Curry fish head, laksa, tomyum… There are so much amazing spicy food in Singapore and sometimes we even add more chili to our food when we are not getting enough kick! However, too much spicy food may give us the runs and that is certainly not we want to happen when we are running. While spicy food may not have the same effects on everyone, depending on the “strength” of our stomachs and our daily diet, the general rule applies to the rest of us — do not eat spicy food before a run and only eat after your run.
Golden Rule: No spicy food before a run or the night before a run
While eating spicy food does not necessarily affect your performance during a race or training, it is the digestive distress caused by the spicy food that may affect your run. Spicy foods can provoke indigestion, heartburn and loose stools in many people, though others can eat them with no problems. For people who have an inclination to visit the washroom after eating spicy food, we recommend that you avoid them at least a night before a run so that you can have a smooth run or race. A lot of what goes into running is learning to listen to your body, so what you can do is test out what you eat and go for a trial run several times. If you can run without any bowel issues after eating spicy food, great for you!
Eat spicy food for recovery
This may come as a surprise to most of us, but spicy food is loaded with nutrients that can help in our recovery. Richly coloured chilies are packed with a range of antioxidants, including vitamin A and vitamin C. These nutrients may aid in recovery and help stave off ailments such as Alzheimer’s disease and cancer. On the other hand, capsaicin is an active component in chili peppers (or capsicums), which is also found in many muscle rubs. Its nerve-stimulating effect alleviates pain when applied topically, but can also help calm inflamed muscles when ingested.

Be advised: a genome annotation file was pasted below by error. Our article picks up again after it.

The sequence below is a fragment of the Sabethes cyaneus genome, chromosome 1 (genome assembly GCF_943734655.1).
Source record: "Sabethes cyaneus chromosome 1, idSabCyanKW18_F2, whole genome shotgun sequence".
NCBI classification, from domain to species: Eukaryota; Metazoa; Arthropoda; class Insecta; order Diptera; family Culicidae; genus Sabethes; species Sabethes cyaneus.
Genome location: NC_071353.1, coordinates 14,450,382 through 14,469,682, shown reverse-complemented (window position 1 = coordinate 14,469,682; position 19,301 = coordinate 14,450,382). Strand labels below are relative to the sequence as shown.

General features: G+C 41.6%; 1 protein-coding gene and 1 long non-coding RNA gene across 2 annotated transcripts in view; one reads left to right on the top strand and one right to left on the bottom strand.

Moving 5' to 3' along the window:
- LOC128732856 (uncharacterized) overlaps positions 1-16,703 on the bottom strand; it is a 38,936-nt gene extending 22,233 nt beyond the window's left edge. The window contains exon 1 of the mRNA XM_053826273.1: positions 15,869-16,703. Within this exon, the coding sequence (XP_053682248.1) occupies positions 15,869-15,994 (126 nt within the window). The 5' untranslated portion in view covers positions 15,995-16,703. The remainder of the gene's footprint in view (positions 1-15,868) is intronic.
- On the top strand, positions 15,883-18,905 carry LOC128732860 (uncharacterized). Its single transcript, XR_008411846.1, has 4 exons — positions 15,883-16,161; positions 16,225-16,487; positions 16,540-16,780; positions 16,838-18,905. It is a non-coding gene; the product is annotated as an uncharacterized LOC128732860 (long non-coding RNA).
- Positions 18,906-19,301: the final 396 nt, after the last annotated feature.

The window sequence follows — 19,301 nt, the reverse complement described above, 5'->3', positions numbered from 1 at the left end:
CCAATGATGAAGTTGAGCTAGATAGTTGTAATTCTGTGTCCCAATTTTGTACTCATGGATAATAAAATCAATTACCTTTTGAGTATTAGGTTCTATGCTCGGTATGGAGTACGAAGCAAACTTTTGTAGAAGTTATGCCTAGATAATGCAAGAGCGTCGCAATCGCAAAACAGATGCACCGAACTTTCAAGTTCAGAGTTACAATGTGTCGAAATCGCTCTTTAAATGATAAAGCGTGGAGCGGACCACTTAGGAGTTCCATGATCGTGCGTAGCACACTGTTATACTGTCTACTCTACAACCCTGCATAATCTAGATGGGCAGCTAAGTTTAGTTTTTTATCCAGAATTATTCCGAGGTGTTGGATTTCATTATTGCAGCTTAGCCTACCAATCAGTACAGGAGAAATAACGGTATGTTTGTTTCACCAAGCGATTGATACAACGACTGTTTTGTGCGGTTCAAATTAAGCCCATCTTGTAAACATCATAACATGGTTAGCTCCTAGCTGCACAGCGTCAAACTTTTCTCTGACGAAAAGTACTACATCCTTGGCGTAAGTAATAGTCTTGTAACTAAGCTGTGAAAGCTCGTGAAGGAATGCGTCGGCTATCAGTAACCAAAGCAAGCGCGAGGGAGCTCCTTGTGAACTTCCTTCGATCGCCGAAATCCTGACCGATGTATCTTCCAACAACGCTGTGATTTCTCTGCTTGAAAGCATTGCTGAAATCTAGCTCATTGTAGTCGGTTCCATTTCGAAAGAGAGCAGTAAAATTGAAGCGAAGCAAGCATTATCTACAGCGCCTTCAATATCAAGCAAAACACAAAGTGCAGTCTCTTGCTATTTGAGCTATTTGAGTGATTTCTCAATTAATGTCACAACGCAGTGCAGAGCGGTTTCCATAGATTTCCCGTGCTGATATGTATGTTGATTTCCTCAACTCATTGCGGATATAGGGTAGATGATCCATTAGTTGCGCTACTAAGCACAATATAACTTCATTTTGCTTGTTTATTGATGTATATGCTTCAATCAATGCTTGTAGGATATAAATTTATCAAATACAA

Other benefits of spicy food
Chilli contains up to seven times the vitamin C level of an orange and has a range of health benefits, including fighting sinus congestion, aiding digestion and helping to relieve migraines and muscle, joint and nerve pain. It’s also a good source of vitamins A and E, beta-carotene, folic acid and potassium.
Capsaicin is also an antioxidant compound that boosts heat production in the body, burning an extra 10 to 50 calories a day. This means that eating spicy food with chili peppers inside can help with your weight loss plans. Other studies have also found that capsaicin can suppress your appetite and help you lose more belly fat.
Stick with what works best for you
It is best to stick with the food that works best for you while you are running. If you have craving for spicy food, and any other food that may induce a tummy upset, let the food be a rewarding treat for you after your run!